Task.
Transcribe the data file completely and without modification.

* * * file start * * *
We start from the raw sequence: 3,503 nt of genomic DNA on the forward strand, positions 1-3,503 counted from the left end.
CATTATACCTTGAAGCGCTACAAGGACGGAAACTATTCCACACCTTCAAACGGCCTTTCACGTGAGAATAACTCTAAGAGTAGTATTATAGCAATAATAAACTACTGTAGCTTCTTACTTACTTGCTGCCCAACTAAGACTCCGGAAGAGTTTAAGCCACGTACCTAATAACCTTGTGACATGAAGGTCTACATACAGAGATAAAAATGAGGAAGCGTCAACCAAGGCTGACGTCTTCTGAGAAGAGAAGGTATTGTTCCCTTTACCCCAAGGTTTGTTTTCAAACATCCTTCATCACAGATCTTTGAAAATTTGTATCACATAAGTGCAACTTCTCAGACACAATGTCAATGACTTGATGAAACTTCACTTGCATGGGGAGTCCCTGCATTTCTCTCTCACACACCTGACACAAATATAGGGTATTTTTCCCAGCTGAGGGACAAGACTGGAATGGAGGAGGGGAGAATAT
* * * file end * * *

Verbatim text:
We start from the raw sequence: 3,503 nt of genomic DNA on the forward strand, positions 1-3,503 counted from the left end.
CATTATACCTTGAAGCGCTACAAGGACGGAAACTATTCCACACCTTCAAACGGCCTTTCACGTGAGAATAACTCTAAGAGTAGTATTATAGCAATAATAAACTACTGTAGCTTCTTACTTACTTGCTGCCCAACTAAGACTCCGGAAGAGTTTAAGCCACGTACCTAATAACCTTGTGACATGAAGGTCTACATACAGAGATAAAAATGAGGAAGCGTCAACCAAGGCTGACGTCTTCTGAGAAGAGAAGGTATTGTTCCCTTTACCCCAAGGTTTGTTTTCAAACATCCTTCATCACAGATCTTTGAAAATTTGTATCACATAAGTGCAACTTCTCAGACACAATGTCAATGACTTGATGAAACTTCACTTGCATGGGGAGTCCCTGCATTTCTCTCTCACACACCTGACACAAATATAGGGTATTTTTCCCAGCTGAGGGACAAGACTGGAATGGAGGAGGGGAGAATAT